We were walking along over a strawberry-blond single-track trail of serpentine soil and I’m admiring the irises because its summer time again and I think I hear the creek and I hope it’s the creek and I’m so bloated and I’m going to secretly wash my crotch and thighs in the creek in a corner under a fallen log or behind a boulder. I’m going to go underwater and open my eyes cause that’s my favorite thing to do and oh I’m going to be clean and fresh.
I see my Dad smack himself in the face. Now granted my dad sometimes did funny things–smacking himself on the face wasn’t exactly one of them. Whack. He did it again.
“Bees!!!” He yells from the front of the line.
I too feel a small flying creature swoosh past my face, my ear, and we all start runnin’.
Run run run down the trail–the goat too.
Run run run until we finally outrun the bees and the two smokers are red in the face and panting.
Just as we stopped however Sugar leapt about a foot into the air on all fours–spooked by something just like a human would be–wide goat eyes and then we heard it: the steady movement of a rattle tail.
Run!!! Someone yells and we all start runnin’ again, Sugar in the lead.
Around a bend or two and we’re sure we’ve outrun the bees and the snake and we stumble into a large opening in the forest and see about four naked hippies sitting around a fire.
Bees, rattlers and now this?
My dad perks up as he naturally does with new people, especially hippies, and he gives them his warm smile which gets us an invite into the hippie circle.
We all sit down to catch our breath and I bleed my period blood onto a makeshift leaf pad in my shorts, having outrun a hundred bees and a rattlesnake but not my womanhood.
I’ve seen long fat ones and I’ve seen little ones.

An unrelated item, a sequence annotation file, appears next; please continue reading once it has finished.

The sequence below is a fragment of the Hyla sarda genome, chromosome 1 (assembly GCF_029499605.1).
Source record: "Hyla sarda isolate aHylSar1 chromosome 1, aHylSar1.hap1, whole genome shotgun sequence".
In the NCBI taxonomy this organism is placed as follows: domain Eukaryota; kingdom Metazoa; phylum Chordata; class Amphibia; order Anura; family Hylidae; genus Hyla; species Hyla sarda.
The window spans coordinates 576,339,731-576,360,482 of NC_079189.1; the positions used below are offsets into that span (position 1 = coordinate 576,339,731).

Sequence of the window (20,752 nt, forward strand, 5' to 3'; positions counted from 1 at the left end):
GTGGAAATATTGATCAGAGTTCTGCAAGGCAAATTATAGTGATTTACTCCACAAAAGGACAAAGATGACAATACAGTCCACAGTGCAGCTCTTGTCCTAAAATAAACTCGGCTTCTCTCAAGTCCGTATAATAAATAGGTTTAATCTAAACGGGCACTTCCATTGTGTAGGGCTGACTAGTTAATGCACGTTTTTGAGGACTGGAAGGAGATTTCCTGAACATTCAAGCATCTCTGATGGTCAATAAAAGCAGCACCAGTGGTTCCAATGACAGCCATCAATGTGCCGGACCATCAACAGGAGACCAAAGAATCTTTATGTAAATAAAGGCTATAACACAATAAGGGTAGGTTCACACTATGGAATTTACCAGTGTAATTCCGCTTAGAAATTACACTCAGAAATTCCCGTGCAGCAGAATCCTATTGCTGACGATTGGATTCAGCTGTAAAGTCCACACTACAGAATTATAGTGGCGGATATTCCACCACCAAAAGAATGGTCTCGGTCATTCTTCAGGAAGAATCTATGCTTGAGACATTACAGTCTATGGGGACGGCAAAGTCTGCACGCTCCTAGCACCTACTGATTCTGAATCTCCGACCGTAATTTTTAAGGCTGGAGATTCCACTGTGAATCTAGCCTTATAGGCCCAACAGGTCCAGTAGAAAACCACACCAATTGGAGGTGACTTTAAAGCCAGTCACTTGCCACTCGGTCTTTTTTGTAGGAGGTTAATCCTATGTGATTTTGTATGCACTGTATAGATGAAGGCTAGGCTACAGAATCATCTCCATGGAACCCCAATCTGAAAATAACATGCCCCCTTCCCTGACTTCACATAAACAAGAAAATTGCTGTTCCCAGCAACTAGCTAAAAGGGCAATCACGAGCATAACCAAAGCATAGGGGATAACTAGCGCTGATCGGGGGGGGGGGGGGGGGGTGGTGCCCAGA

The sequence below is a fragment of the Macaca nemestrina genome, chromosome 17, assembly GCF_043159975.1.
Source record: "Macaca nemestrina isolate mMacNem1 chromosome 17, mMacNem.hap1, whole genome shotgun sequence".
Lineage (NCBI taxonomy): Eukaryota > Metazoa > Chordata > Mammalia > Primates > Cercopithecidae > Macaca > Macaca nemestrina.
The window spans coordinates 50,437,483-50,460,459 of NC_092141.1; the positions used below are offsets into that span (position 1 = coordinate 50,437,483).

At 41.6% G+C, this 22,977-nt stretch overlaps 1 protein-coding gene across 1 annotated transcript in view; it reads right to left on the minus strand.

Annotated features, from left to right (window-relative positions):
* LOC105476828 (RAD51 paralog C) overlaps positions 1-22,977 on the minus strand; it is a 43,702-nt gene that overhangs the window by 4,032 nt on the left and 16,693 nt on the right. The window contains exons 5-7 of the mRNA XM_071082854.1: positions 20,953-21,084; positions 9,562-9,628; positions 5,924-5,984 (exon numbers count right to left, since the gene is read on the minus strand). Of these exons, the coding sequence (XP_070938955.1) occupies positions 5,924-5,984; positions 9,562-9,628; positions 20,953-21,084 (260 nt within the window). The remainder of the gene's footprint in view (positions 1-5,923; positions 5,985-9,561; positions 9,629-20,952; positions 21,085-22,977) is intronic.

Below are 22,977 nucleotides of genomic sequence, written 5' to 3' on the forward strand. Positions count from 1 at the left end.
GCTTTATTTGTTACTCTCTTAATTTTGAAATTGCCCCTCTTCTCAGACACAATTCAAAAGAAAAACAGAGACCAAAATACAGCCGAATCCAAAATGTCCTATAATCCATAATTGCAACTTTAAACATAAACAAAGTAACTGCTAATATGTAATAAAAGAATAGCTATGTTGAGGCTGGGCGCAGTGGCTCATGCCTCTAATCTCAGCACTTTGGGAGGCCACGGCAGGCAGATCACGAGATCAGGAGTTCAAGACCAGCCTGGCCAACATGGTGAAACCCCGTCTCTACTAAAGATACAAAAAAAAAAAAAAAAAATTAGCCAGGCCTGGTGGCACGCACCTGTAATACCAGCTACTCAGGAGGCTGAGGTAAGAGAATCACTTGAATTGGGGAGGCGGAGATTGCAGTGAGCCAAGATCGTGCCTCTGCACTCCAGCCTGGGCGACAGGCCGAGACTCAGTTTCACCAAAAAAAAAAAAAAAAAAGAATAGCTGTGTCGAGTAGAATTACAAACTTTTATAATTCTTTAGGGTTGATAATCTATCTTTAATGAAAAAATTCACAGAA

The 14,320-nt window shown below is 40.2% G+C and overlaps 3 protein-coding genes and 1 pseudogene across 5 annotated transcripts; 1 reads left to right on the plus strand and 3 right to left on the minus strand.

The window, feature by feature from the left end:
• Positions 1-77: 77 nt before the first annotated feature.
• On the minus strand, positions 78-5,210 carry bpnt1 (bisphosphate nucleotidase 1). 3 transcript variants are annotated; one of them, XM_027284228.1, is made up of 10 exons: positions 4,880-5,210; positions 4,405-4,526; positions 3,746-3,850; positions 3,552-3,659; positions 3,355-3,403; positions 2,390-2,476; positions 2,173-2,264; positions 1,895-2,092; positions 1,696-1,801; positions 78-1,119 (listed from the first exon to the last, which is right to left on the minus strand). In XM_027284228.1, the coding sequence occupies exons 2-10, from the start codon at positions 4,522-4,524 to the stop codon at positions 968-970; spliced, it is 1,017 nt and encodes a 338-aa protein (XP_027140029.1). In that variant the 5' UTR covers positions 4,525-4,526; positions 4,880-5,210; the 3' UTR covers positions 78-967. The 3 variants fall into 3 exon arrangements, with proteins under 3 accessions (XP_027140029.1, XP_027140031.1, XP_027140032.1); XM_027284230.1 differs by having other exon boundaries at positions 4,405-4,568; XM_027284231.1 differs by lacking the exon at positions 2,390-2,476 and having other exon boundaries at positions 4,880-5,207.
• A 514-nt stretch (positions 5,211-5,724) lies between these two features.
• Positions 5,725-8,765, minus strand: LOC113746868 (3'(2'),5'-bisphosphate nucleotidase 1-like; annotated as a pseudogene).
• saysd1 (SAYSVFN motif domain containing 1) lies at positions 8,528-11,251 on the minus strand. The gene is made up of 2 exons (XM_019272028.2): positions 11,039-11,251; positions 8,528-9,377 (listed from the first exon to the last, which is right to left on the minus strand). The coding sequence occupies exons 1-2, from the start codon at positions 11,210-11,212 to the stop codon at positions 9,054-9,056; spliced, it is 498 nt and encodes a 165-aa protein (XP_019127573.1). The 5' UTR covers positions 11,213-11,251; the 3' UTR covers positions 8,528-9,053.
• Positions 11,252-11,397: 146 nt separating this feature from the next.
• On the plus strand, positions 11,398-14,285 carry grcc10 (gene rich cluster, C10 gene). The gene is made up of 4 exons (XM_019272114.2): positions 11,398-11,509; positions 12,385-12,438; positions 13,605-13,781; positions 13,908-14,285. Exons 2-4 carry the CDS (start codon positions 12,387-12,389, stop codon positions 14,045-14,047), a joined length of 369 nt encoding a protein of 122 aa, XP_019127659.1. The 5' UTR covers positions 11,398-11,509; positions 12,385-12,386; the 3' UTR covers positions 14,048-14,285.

Me and Jessica Philpott on the absolute hottest day of the summer–it feels like that in my memory anyway–a not-a-cloud-in-the-sky Rock Creek day. A boulders-are-so-hot-you-actually-need-shoes kind of day.
Jessica and me sitting in my dad’s little red Sprint–one of our early, decent cars–listening to Great White or Mike and the Mechanics or Tom Petty. I won’t back down. I stand my ground. Jessica said you should ask your dad if you can spend the night. (Despite my dad being an unconventional parent, he still always, up until my last day with him and Lisa on A street, insisted that I ask permission and that he knows where I am and who I’m with). I sang Okay and leapt out of the passenger’s seat (Jessica was the kind of friend who would get the front seat in my daddy’s car).
To paint a picture–the Sprint was parked in the dirt yard right in front of our cabin nearly in the garden. It wasn’t always parked there, and I don’t know what it was doing there on that day, maybe we’d been unloading seaweed from the trunk and dumping it in the garden like we sometimes did.
Anyways, so I jumped out of the car and with Jessica still in the passenger’s seat ran/skip/hopped onto the front porch which was raised up about four inches from the ground and as soon as my leading foot, my right foot landed I heard a thick rattle. I’d heard enough warnings in my life to know what it was and it was true boy howdy when I looked down right there under the porch was a fat silver rattler.
“Daddd!!” I hollered through the open cabin door, “Rattler!!”
I don’t know if my left foot even made it to the porch cause as soon as I saw that snake it was leading the way right back to that little red Sprint.
Snake! Rattler! I yelled to Jessica. Quick, on top of the car!
Sitting on the hood of the little red Sprint I said “Ohh noo I hope my dad doesn’t come out the front door!”
But my pa was quicker than that. He’d somehow detected sincerity in my voice as I’d hollered despite the many times I’d played jokes and cried wolf.
He leapt out the window of the cabin into the goose coop and hollered to us that he was going to get Fabian’s gun.
Jess and I looked at each other with horror, we hadn’t intended to get anything killed.
My dad returned with Fabian and his gun and more of the neighborhood of course.
My dad didn’t kill things. And if anyone was gonna kill anything with Fabian’s gun it was going to be Fabian. Of course.
The boys–John and Butch were so excited they were jumping up and down. Jess and I remained in our front row seats on the hood of the car.
The boys and men slowly approached the rattler under the porch.
I made a secret plea that the snake had found itself elsewhere.
The loud ramble of its rattler as the boys and men tip-toed near it told me it hadn’t.
Without a countdown or a warning Fabian fired his rifle and got the fat boy on his first shot.
Then he took the ol’ boy home and the William’s ate him for dinner.